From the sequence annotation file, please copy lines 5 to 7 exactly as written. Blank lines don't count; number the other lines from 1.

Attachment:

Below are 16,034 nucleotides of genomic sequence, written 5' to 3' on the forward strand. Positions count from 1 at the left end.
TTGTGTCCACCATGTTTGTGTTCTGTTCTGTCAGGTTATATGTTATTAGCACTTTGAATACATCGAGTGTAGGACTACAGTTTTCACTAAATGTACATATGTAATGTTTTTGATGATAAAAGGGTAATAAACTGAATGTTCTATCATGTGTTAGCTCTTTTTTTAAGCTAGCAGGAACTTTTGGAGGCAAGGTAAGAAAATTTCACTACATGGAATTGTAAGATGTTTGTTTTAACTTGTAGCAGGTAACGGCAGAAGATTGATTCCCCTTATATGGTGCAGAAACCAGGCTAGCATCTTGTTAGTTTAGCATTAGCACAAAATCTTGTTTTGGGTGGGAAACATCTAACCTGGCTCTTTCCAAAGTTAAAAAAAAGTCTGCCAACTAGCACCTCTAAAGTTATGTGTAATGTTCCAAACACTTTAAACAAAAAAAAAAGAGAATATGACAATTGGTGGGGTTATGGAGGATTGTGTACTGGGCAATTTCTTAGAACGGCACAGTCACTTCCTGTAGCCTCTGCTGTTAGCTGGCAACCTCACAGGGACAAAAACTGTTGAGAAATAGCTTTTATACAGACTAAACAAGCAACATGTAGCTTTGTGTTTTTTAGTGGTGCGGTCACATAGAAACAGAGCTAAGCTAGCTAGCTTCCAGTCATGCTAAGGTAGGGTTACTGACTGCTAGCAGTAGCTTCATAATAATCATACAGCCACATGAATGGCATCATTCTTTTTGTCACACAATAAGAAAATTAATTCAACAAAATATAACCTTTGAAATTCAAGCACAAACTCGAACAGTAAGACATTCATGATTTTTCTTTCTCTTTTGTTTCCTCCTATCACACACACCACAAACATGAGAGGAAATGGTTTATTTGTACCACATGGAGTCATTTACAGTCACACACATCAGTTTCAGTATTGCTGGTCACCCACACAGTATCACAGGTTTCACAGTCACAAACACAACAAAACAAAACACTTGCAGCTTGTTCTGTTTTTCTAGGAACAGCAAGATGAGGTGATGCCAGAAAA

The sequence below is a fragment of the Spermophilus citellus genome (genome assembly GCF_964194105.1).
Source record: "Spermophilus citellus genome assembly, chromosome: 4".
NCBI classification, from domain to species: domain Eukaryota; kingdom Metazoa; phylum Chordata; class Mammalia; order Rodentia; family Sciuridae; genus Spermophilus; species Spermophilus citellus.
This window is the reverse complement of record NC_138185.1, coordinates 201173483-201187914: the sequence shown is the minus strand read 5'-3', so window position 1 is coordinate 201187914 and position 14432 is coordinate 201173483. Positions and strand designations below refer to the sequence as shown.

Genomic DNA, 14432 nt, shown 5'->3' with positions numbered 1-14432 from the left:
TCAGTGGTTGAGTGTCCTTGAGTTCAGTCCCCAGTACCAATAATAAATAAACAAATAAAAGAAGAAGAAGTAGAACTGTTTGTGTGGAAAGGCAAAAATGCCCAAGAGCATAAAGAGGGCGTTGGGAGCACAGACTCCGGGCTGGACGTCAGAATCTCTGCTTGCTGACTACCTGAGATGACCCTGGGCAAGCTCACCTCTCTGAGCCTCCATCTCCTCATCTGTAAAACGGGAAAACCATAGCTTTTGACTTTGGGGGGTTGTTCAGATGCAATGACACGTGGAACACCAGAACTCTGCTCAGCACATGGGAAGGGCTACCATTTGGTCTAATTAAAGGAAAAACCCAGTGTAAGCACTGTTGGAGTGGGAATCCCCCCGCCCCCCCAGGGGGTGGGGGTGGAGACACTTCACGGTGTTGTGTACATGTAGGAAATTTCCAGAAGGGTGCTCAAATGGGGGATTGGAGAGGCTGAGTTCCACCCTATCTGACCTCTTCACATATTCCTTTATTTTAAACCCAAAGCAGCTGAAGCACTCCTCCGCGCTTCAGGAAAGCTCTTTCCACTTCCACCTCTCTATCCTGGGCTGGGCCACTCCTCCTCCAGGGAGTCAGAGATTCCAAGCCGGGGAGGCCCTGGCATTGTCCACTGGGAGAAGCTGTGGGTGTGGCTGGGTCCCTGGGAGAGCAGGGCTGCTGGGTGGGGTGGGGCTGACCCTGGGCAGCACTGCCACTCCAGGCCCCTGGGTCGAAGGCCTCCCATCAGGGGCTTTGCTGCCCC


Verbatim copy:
NCBI classification, from domain to species: domain Eukaryota; kingdom Metazoa; phylum Chordata; class Mammalia; order Rodentia; family Sciuridae; genus Spermophilus; species Spermophilus citellus.
This window is the reverse complement of record NC_138185.1, coordinates 201173483-201187914: the sequence shown is the minus strand read 5'-3', so window position 1 is coordinate 201187914 and position 14432 is coordinate 201173483. Positions and strand designations below refer to the sequence as shown.

Genomic DNA, 14432 nt, shown 5'->3' with positions numbered 1-14432 from the left: